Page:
The electrical wizzards here abouts can instruct you on how to check for current drain when you think you've turned everything off but you must also physically check each and every hot lead in your electrical system. Our's was found entirely by accident by a yard worker doing some clean-up (thank goodness!). Now I check for anything loose or unprotected whenever I have occassion to go into the engine and machine spaces for anything, which is at least monthly if not more often.

FWIW...

s/v HyLyte
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Old 10-11-2008, 12:01   #9
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the buttons usually last 3 to 4 months. sounds normal to me.
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Old 10-11-2008, 15:05   #10
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I usually change shaft anode yearly, main anode every 2-3 yrs, problem with shaft anode is after 2-3 months it becomes loose on shaft and rattles so I have to go over side and tighten it, yours doesn't sound that bad, nothing worse than an anode thats not working
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Old 10-11-2008, 15:38   #11
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Quote:
Originally Posted by Splash Gordon View Post
You sound like you've got stray current burning your boat away!
The guru's here posted this a while ago, and I've found it invaluable.
You need to also check that you've got a galvanic isolator in your dock supply, because your shore-power (I assume you've got one) could also be leaking a few mV into the environment and lighting up your boat!


If you have a multimeter on board, you can test your boat and your dock. Get a pencil zinc, drill a hole in it for a wire and solder a length of wire to it. Connect that to theblack lead of your meter, and suspend the zinc in the water, after cleaning it with a Scotchbrite pad. Put the red lead to your bonding system.The meter readings indicate thus with bronze and stainless protected metals:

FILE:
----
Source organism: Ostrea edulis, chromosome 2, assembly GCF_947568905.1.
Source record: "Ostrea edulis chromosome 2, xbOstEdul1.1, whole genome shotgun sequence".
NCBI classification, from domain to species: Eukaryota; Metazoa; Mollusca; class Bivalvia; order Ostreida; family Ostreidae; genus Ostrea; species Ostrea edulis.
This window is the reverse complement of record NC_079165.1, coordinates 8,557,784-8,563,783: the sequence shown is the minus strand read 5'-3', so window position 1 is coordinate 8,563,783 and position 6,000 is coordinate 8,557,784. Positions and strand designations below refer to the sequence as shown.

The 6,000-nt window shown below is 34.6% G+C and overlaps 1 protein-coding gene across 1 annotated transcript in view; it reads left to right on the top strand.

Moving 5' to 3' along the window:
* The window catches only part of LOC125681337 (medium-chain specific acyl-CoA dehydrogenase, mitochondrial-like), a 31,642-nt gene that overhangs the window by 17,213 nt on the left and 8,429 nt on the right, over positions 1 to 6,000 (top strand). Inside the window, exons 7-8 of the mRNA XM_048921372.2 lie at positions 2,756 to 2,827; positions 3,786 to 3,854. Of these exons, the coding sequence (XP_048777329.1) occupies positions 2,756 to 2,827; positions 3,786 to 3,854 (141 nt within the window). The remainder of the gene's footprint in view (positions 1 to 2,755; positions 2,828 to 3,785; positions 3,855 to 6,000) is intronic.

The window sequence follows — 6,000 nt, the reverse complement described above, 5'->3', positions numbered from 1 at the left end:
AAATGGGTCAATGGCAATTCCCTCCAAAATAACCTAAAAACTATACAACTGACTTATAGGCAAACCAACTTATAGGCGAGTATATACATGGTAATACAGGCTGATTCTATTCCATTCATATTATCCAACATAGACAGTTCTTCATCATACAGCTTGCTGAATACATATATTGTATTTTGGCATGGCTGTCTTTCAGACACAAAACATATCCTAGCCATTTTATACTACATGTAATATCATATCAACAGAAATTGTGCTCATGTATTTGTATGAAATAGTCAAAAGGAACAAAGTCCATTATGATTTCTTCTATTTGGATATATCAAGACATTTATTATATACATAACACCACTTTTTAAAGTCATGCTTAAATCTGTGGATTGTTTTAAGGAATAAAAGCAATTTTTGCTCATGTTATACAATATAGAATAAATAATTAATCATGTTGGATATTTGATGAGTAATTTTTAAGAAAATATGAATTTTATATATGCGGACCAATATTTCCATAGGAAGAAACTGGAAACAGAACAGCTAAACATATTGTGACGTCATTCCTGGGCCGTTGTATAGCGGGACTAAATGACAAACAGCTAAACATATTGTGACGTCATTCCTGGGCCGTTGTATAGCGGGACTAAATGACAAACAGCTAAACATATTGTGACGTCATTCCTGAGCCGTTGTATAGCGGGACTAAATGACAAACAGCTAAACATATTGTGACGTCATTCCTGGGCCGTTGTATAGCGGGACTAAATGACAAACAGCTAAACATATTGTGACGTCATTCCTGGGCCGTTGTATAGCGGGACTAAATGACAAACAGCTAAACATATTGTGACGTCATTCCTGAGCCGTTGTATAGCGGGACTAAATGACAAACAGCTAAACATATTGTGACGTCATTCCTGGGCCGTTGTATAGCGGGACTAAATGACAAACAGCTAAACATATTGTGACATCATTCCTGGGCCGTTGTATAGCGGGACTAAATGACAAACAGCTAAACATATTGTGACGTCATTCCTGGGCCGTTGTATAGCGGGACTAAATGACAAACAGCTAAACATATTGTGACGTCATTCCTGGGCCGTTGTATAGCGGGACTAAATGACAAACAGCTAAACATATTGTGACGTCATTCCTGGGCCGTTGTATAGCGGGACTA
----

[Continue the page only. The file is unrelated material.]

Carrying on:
Reading DC volts on 2 volt scale:
Minimum protection: 500-550mV (0.5V)
Full protection: 430-480mV
Overprotected: less than 380mV

For the posts this was condensed from, look at
http://www.cruisersforum.com/forums/...rina-8445.html

Thank you... great info on how to do that ..which I only partially observed preformed once before and never understood... I did search this forum before posting the question but nothing came up which I thought was odd.

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Quote:
Originally Posted by svHyLyte View Post
You may have an internal current leak too your grounding system. We had a similar experience discussed in other threads on this site in the Spring of 2006. It turned out that an improperly secured power cable to our starting battery had chafed through on a grounding strap from our fuel tank allowing current to pass into the grounding system as our battery charger merrily hummed away. We had to replace the prop-shaft and cutlass bearing and have our Gori folding prop reconditioned at enormous cost.

The electrical wizzards here abouts can instruct you on how to check for current drain when you think you've turned everything off but you must also physically check each and every hot lead in your electrical system. Our's was found entirely by accident by a yard worker doing some clean-up (thank goodness!). Now I check for anything loose or unprotected whenever I have occassion to go into the engine and machine spaces for anything, which is at least monthly if not more often.

FWIW...

s/v HyLyte
Yikes...not looking forward to that level of detection..but will do it...Thanks

Quote:
Originally Posted by CaptHead View Post
the buttons usually last 3 to 4 months. sounds normal to me.
OK..sounds like I might have to dust off my scuba gear after all thease years...AND loose a bunch of weight to fit in my wet suit....Looks like I've got about 5 or 6 months to get that part done...

Quote:
Originally Posted by Nauticatarcher View Post
I usually change shaft anode yearly, main anode every 2-3 yrs, problem with shaft anode is after 2-3 months it becomes loose on shaft and rattles so I have to go over side and tighten it, yours doesn't sound that bad, nothing worse than an anode thats not working
Good to know Thanks...Also I did not know about setting them with a hammer when tightening them so Im sure that had a lot to do with them being loose as well. One was so loose it was rattle loose the other one you could twist it with one hand. I just could not believe they were almost half gone in 2 months is all..